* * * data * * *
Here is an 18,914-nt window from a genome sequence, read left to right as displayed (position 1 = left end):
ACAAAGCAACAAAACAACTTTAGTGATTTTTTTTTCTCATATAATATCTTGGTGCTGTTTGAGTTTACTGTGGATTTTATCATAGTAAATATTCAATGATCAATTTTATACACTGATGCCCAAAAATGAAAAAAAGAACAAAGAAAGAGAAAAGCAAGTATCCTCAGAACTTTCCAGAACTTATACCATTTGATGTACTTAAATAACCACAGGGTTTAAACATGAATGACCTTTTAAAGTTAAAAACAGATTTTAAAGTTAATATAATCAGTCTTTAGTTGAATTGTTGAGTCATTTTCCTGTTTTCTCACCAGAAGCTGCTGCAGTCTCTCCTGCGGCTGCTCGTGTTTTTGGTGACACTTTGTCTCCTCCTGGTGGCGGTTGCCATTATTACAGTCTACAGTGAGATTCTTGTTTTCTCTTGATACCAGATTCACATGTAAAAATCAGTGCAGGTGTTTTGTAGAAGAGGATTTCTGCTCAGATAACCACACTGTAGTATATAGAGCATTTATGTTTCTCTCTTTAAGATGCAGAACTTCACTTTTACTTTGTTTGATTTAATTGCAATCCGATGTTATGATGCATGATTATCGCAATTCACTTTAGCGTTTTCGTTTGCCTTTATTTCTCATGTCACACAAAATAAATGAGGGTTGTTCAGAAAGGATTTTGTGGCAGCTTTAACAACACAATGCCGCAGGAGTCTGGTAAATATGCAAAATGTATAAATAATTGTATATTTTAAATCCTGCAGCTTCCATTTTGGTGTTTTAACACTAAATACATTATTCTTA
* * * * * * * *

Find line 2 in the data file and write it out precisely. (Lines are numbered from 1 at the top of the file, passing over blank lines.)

ACAAAGCAACAAAACAACTTTAGTGATTTTTTTTTCTCATATAATATCTTGGTGCTGTTTGAGTTTACTGTGGATTTTATCATAGTAAATATTCAATGATCAATTTTATACACTGATGCCCAAAAATGAAAAAAAGAACAAAGAAAGAGAAAAGCAAGTATCCTCAGAACTTTCCAGAACTTATACCATTTGATGTACTTAAATAACCACAGGGTTTAAACATGAATGACCTTTTAAAGTTAAAAACAGATTTTAAAGTTAATATAATCAGTCTTTAGTTGAATTGTTGAGTCATTTTCCTGTTTTCTCACCAGAAGCTGCTGCAGTCTCTCCTGCGGCTGCTCGTGTTTTTGGTGACACTTTGTCTCCTCCTGGTGGCGGTTGCCATTATTACAGTCTACAGTGAGATTCTTGTTTTCTCTTGATACCAGATTCACATGTAAAAATCAGTGCAGGTGTTTTGTAGAAGAGGATTTCTGCTCAGATAACCACACTGTAGTATATAGAGCATTTATGTTTCTCTCTTTAAGATGCAGAACTTCACTTTTACTTTGTTTGATTTAATTGCAATCCGATGTTATGATGCATGATTATCGCAATTCACTTTAGCGTTTTCGTTTGCCTTTATTTCTCATGTCACACAAAATAAATGAGGGTTGTTCAGAAAGGATTTTGTGGCAGCTTTAACAACACAATGCCGCAGGAGTCTGGTAAATATGCAAAATGTATAAATAATTGTATATTTTAAATCCTGCAGCTTCCATTTTGGTGTTTTAACACTAAATACATTATTCTTA